The Pebble is arguably one of the best-known smartwatches in the world, writes George Jijiashvili (pictured) of CCS Insight . Since its release in January 2013, it has been credited with creating mainstream interest in smartwatches. It also one of the most successful examples of crowd-funding.
Crowd-funding is the process of attracting big sums in small amounts from a group of people – typically through the internet. As a practice, crowd-funding has exploded in recent years thanks to emergence of sites like Indiegogo and Kickstarter.
The phenomenon is fuelling innovation and helping entrepreneurs realise their dreams remarkably fast. For example, in 2013, a 19-year-old Canadian entrepreneur successfully funded his stand-alone smartwatch, the Neptune Pine, meeting the $100,000 funding target within the ? rst 24 hours. In short, turning to the public for money has become a viable form of funding for start-ups looking for initial sources of ?nance.There are two primary types of crowd-funding: equity-based, where backers receive a share of the business, and reward-based, where backers get merchandise or products.
Reward-based crowd-funding platforms have been particularly popular, largely driven by the aforementioned Indiegogo and Kickstarter. Any individual or company can submit ideas and concepts to these platforms in the hope of gaining public backing. Reward-based crowd-funding tends to be more prevalent than the equity-based model, thanks to the appeal of (hopefully) receiving something in exchange for a pledge.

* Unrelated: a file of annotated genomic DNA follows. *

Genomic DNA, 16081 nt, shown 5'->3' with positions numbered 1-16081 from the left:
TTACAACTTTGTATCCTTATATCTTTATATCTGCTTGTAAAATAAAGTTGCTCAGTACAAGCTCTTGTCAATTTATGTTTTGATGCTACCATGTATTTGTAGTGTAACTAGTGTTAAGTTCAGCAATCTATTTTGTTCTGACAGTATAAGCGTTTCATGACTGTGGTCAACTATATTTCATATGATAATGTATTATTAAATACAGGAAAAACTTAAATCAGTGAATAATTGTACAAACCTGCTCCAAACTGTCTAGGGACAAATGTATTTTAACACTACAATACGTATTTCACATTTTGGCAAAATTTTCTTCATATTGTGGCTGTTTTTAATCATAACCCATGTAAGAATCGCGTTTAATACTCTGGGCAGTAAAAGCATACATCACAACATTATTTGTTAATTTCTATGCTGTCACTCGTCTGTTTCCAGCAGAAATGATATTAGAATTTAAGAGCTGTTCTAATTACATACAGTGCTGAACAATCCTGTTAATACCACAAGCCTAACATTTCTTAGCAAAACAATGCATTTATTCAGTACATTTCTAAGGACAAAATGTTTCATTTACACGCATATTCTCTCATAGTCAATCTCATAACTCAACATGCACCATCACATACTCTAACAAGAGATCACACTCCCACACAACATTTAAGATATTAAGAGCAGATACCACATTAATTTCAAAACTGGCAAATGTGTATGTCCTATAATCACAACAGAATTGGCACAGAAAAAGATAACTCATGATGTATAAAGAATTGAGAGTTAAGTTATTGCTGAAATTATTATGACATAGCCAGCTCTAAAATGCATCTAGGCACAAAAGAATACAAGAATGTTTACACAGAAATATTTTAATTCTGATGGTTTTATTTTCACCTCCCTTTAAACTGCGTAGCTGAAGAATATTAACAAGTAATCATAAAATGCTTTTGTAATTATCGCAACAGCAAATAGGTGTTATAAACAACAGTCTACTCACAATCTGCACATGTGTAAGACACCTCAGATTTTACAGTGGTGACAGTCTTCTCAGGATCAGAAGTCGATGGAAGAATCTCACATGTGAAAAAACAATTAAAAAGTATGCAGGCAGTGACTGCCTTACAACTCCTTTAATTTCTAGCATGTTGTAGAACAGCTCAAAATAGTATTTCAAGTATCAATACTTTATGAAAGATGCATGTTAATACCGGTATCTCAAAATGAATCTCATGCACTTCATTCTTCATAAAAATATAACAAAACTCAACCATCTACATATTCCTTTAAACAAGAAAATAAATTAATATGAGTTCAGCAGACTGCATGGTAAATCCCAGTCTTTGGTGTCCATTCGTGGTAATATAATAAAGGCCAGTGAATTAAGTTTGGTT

The crowd-funding movement has shown how research and development can be democratised. The "wisdom of the crowd" can bring about products that would otherwise have never seen the light of day. It has also shown that major device manufacturers are not the only force behind innovation in the wearables market.
Seeing this interest in smartwatches, more major device manufacturers started to look into the segment. Back in 2013 Samsung brought out its Galaxy Gear and Sony released a second iteration of its SmartWatch device. Now in mid-2014, the smartwatch market is beginning to get crowded. There is already talk of third iterations of the Samsung and Sony devices. Qualcomm has released its Toq smartwatch design and many other big players have announced they are working on smartwatches or will release one soon. Chinese wholesalers have also started to stock a big variety of Shenzhen-produced smartwatches. The smartwatch market is still in its early stages, and might develop in startling ways, but the early in? uence of crowd-funding has helped shaped some important ? rst steps.
Crowd-funding has opened up opportunities for innovators to experiment and explore new areas. The most popular crowd-funded wearable devices have been ‘wristwear’, but more recent wearable concepts are trying to challenge that dominance. For example, Logbar's Ring is a piece of smart jewellery that promises to send inputs to connected devices through hand gestures.Other crowd-funding campaigns aim to expand this experimentation even further. MetaWear is a tiny circuit board that the company claims will let developers create production-ready wearables in 30 minutes or less.
Crowd-funding is not a panacea. Even when millions are raised, delayed delivery dates, in?ated expectations and disappointment are still common features of many projects. But when crowd-funding goes right, and if a product or idea is innovative and receives enthusiastic backing, its creators can not only raise their own pro?le, they can open up opportunities in new areas. This new phenomenon is changing the way products are developed. And, ultimately, it is playing an increasing role in shaping the products that industries like mobile sell.
George Jijiashvili is CCS Insight’s lead analyst on wearables. More information on the company’s wearable service can be found at: ww.ccsinsight.com/our-services/wearables.